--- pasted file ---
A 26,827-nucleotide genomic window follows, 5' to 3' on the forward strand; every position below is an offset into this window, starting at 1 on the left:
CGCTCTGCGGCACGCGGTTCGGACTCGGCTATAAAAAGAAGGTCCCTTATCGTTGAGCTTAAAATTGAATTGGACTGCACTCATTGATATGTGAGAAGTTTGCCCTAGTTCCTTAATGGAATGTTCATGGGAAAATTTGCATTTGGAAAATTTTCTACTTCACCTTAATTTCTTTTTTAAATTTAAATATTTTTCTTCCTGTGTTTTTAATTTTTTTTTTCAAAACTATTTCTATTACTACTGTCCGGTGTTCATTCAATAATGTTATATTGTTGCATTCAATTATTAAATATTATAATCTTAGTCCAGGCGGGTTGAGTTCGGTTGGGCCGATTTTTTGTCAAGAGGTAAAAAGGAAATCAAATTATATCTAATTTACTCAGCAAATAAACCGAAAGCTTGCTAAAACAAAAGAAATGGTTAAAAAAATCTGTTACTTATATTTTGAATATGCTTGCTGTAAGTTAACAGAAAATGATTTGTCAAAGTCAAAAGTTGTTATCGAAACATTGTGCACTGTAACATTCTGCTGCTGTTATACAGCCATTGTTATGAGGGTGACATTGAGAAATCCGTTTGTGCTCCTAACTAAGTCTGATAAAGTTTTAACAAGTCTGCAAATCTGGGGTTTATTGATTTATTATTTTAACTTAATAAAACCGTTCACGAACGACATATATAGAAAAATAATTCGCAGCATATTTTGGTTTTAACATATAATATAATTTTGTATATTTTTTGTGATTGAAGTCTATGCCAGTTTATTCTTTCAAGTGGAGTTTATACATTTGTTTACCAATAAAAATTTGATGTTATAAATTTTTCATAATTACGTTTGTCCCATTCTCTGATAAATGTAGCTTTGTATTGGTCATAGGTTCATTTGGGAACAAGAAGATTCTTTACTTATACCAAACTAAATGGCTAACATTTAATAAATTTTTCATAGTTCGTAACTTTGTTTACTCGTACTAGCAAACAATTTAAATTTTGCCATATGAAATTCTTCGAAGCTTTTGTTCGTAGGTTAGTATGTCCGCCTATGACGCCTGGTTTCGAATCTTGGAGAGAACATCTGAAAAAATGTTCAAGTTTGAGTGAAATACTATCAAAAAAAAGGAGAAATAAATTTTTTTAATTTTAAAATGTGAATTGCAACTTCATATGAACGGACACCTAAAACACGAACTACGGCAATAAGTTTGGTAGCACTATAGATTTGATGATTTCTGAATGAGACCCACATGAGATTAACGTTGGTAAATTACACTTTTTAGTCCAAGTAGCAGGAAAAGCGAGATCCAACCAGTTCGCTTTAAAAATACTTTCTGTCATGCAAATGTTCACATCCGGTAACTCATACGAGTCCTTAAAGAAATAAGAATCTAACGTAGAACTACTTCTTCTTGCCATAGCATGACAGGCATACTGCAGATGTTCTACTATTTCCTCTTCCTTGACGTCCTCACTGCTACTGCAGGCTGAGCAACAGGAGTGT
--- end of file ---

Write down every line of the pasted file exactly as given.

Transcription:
A 26,827-nucleotide genomic window follows, 5' to 3' on the forward strand; every position below is an offset into this window, starting at 1 on the left:
CGCTCTGCGGCACGCGGTTCGGACTCGGCTATAAAAAGAAGGTCCCTTATCGTTGAGCTTAAAATTGAATTGGACTGCACTCATTGATATGTGAGAAGTTTGCCCTAGTTCCTTAATGGAATGTTCATGGGAAAATTTGCATTTGGAAAATTTTCTACTTCACCTTAATTTCTTTTTTAAATTTAAATATTTTTCTTCCTGTGTTTTTAATTTTTTTTTTCAAAACTATTTCTATTACTACTGTCCGGTGTTCATTCAATAATGTTATATTGTTGCATTCAATTATTAAATATTATAATCTTAGTCCAGGCGGGTTGAGTTCGGTTGGGCCGATTTTTTGTCAAGAGGTAAAAAGGAAATCAAATTATATCTAATTTACTCAGCAAATAAACCGAAAGCTTGCTAAAACAAAAGAAATGGTTAAAAAAATCTGTTACTTATATTTTGAATATGCTTGCTGTAAGTTAACAGAAAATGATTTGTCAAAGTCAAAAGTTGTTATCGAAACATTGTGCACTGTAACATTCTGCTGCTGTTATACAGCCATTGTTATGAGGGTGACATTGAGAAATCCGTTTGTGCTCCTAACTAAGTCTGATAAAGTTTTAACAAGTCTGCAAATCTGGGGTTTATTGATTTATTATTTTAACTTAATAAAACCGTTCACGAACGACATATATAGAAAAATAATTCGCAGCATATTTTGGTTTTAACATATAATATAATTTTGTATATTTTTTGTGATTGAAGTCTATGCCAGTTTATTCTTTCAAGTGGAGTTTATACATTTGTTTACCAATAAAAATTTGATGTTATAAATTTTTCATAATTACGTTTGTCCCATTCTCTGATAAATGTAGCTTTGTATTGGTCATAGGTTCATTTGGGAACAAGAAGATTCTTTACTTATACCAAACTAAATGGCTAACATTTAATAAATTTTTCATAGTTCGTAACTTTGTTTACTCGTACTAGCAAACAATTTAAATTTTGCCATATGAAATTCTTCGAAGCTTTTGTTCGTAGGTTAGTATGTCCGCCTATGACGCCTGGTTTCGAATCTTGGAGAGAACATCTGAAAAAATGTTCAAGTTTGAGTGAAATACTATCAAAAAAAAGGAGAAATAAATTTTTTTAATTTTAAAATGTGAATTGCAACTTCATATGAACGGACACCTAAAACACGAACTACGGCAATAAGTTTGGTAGCACTATAGATTTGATGATTTCTGAATGAGACCCACATGAGATTAACGTTGGTAAATTACACTTTTTAGTCCAAGTAGCAGGAAAAGCGAGATCCAACCAGTTCGCTTTAAAAATACTTTCTGTCATGCAAATGTTCACATCCGGTAACTCATACGAGTCCTTAAAGAAATAAGAATCTAACGTAGAACTACTTCTTCTTGCCATAGCATGACAGGCATACTGCAGATGTTCTACTATTTCCTCTTCCTTGACGTCCTCACTGCTACTGCAGGCTGAGCAACAGGAGTGT